Cannery Row Repeat?
Regulators consider forage-fish catch limits; enviros warn of sardine collapse.
Thursday, December 27, 2012
Kathy Fosmark isn’t old enough to remember the collapse of Cannery Row in the 1940s. But after more than 25 years in the fishing industry, she’s sure there are plenty of fish in the sea.
“I remember fishing when I was young,” she says. “There weren’t any sardines here, then, but there were tons near Mexico.”
Fosmark, co-chair of the Alliance of Communities for Sustainable Fisheries, says declining sardine populations off the California coast are probably just the result of natural environmental fluctuations. But some scientists and conservationists are predicting a modern-day sardine collapse that could rival that of Cannery Row history.
In June, the Pacific Fisheries Management Council adopted a conservative policy regarding the management of “forage fish”—small, schooling species such as sardines, anchovies and market squid. Fisheries for new forage species, such as krill, can’t be developed in California without scientific proof they’ll be sustainable.
But representatives from Oceana, an international nonprofit dedicated to marine conservation, say the new policy is only a partial victory.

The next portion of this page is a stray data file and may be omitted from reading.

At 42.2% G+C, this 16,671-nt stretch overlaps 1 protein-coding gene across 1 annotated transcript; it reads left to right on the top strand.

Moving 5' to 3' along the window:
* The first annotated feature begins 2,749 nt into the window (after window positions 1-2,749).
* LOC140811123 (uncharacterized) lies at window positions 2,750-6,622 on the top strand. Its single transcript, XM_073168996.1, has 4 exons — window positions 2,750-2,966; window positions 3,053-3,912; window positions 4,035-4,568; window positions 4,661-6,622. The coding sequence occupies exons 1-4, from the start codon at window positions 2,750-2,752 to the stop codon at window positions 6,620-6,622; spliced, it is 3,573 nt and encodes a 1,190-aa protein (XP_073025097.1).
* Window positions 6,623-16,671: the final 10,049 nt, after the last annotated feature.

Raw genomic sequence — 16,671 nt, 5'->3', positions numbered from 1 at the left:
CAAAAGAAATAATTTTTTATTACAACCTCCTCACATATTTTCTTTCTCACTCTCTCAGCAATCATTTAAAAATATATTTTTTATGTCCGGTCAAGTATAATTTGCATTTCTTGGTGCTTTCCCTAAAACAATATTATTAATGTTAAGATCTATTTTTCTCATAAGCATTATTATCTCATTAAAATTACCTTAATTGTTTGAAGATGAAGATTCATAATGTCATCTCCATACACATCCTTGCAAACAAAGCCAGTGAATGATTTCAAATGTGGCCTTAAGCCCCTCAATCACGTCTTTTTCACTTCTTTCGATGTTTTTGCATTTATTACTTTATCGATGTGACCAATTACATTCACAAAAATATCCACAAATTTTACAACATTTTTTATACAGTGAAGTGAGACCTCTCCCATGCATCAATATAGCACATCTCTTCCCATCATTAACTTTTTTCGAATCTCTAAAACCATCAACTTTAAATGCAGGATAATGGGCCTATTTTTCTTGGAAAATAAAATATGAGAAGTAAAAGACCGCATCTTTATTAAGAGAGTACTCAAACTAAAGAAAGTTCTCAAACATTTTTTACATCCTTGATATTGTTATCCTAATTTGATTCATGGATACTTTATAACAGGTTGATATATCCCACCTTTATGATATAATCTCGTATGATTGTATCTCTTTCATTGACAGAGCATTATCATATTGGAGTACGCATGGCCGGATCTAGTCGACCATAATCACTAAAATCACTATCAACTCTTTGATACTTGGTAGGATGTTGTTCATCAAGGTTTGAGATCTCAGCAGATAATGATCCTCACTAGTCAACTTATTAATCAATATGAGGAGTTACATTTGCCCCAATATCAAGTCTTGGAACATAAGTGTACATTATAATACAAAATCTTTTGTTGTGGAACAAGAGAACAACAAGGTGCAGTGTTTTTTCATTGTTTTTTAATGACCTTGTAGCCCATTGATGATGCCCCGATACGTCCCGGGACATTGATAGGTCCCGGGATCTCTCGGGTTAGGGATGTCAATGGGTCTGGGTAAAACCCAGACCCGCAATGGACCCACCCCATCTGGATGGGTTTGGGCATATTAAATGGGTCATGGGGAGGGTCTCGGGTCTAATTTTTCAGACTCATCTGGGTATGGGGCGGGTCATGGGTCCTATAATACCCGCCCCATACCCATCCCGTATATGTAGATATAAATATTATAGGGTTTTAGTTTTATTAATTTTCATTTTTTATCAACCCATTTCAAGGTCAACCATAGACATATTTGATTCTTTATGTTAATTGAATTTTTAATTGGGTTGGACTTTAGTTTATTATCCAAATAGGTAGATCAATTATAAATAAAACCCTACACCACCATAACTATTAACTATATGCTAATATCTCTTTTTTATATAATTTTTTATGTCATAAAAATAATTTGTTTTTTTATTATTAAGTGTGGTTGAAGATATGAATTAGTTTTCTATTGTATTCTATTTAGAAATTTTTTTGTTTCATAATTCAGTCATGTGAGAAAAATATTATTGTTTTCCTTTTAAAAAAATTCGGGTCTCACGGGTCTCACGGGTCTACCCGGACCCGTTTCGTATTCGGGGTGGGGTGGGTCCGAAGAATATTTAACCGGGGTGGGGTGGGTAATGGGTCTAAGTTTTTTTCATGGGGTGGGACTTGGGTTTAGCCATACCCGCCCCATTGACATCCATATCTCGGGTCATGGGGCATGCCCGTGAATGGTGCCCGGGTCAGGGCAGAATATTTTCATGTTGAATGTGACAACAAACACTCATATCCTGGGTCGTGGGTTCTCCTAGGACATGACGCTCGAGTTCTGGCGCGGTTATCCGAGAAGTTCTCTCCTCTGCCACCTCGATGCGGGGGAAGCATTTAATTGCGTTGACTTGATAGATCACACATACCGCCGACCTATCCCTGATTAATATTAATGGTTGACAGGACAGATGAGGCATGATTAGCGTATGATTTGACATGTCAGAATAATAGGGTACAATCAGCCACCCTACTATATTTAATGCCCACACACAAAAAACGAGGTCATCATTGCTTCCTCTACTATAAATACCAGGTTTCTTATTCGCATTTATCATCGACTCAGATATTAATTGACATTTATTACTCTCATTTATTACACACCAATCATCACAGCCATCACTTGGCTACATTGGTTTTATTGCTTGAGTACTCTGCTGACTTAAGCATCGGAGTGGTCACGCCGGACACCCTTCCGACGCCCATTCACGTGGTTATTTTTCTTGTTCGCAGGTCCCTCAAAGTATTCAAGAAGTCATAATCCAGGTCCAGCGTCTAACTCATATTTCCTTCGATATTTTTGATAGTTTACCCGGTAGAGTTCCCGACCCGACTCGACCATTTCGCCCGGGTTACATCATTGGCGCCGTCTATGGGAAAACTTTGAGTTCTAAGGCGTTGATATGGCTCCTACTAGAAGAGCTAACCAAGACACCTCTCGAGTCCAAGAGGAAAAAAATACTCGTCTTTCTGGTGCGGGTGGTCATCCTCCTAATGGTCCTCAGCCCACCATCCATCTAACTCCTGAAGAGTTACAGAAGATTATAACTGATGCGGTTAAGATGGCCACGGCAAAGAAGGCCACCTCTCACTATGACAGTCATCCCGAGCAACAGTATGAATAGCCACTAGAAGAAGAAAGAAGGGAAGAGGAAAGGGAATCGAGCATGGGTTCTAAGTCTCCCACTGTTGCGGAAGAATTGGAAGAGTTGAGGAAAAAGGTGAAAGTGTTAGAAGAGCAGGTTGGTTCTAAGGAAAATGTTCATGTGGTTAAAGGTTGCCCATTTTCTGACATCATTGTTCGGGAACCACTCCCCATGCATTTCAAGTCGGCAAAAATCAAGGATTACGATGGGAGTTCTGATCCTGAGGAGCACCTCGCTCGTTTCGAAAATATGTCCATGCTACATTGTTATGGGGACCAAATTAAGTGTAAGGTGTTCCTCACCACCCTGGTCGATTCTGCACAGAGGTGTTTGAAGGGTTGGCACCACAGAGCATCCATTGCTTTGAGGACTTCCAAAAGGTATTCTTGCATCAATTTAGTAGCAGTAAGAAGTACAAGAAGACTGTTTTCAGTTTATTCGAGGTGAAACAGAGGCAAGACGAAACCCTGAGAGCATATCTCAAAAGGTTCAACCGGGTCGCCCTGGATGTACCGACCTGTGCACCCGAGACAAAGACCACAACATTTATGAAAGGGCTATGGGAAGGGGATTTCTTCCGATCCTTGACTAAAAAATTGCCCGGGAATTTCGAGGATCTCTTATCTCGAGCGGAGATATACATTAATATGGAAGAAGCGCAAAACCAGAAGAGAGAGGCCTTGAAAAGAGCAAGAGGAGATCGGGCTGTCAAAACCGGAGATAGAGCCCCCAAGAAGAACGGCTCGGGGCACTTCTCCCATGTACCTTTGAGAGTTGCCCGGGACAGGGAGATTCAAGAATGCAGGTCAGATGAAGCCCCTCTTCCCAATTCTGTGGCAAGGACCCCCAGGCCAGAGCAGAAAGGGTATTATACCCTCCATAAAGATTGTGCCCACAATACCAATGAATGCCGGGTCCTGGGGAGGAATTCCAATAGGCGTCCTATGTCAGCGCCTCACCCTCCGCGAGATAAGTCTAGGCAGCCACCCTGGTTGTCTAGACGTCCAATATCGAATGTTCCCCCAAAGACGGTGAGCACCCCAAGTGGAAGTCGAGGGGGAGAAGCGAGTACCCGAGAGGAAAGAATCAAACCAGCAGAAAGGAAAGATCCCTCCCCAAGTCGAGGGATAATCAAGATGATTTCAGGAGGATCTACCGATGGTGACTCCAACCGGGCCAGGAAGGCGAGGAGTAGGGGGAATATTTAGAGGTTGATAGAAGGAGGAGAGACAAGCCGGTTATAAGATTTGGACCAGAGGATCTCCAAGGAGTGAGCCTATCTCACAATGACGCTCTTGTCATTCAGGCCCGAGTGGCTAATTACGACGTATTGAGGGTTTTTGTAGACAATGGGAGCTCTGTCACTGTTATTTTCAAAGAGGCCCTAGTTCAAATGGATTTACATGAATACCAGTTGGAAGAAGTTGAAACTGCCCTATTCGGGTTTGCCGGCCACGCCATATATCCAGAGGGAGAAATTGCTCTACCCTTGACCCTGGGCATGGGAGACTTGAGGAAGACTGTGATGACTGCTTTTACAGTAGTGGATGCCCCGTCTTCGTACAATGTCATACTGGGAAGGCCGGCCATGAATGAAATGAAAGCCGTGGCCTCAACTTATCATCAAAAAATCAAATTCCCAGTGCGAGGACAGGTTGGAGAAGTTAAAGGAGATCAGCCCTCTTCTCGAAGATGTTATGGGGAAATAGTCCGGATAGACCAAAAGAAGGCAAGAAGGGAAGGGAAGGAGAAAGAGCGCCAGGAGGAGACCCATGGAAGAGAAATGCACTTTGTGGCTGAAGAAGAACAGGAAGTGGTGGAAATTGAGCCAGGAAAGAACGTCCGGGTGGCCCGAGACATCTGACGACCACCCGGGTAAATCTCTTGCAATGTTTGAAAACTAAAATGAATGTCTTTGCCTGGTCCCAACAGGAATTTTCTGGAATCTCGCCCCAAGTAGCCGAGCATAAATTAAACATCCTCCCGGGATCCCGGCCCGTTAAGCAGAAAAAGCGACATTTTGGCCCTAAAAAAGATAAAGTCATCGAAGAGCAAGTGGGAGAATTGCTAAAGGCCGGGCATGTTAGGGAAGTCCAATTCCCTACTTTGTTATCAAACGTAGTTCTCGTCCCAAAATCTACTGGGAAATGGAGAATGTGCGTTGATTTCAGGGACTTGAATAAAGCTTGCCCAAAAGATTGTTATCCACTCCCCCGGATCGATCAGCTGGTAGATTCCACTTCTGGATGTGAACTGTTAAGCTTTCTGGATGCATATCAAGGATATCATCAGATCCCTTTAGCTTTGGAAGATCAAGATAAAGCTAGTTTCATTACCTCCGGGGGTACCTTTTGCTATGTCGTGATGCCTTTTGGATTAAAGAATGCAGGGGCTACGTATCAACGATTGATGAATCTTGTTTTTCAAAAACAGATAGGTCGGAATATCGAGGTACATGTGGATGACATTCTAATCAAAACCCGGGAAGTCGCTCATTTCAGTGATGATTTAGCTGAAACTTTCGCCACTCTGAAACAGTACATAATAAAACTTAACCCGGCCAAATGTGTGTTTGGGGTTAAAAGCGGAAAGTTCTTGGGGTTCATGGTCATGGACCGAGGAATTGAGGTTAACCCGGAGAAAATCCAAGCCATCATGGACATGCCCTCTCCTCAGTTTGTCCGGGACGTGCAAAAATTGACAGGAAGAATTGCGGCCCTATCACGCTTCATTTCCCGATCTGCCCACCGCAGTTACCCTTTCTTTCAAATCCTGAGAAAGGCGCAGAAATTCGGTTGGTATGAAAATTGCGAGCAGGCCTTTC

“Forage fish are the foundation of the ocean food web,” says Geoff Shester, Oceana’s California program director. “If you care about birds and healthy seafood and whales, the thing to do is protect forage fish.”
Historically, he says, forage fish haven’t been protected enough because regulators fail to consider the value of leaving the fish in the water, an omission that resulted in the federal sardine catch limit of about 66,000 metric tons for 2013.
In February, scientists at the Southwest Fisheries Science Center published a paper in The Proceedings of the National Academy of Sciences predicting the collapse of the sardine population in Monterey Bay. The paper spurred Oceana’s current campaign to reduce the 2013 sardine quota, but more recent publications have attacked the paper’s conclusions.
Kerry Griffin, who staffs the Coastal Pelagic Species Management Team at the council, thinks the current sardine management plan is sufficient to prevent collapse. “Nobody knows for sure whether the stock will trend down or up in the next few years,” he says, “but our current management plan has built-in brakes. If the number of sardines goes down, so will the allowable harvest.”
Local fishermen say the sardine quota is already low enough. “It’s really dropped,” says Roger Whitney, owner of Bay Fresh Seafood in Moss Landing. “The whole 2013 season could be over in a week.”
Fosmark agrees: “I know from being in the industry myself that just because the fish aren’t here doesn’t mean they’ve died out. They’re just in warmer waters.”
On Dec. 13, the Monterey Bay National Marine Sanctuary Advisory Council adopted a resolution recognizing the important role of forage fish and supporting the federal mission to protect them. The resolution won’t influence the 2013 federal sardine quota, but it will support federal monitoring of the quota’s impacts on sardine populations over the coming year, and the federal mission to protect forage fish in the future.
Maybe this time, the sardines and sardine fisheries of Monterey Bay will receive get-out-of-jail-free cards.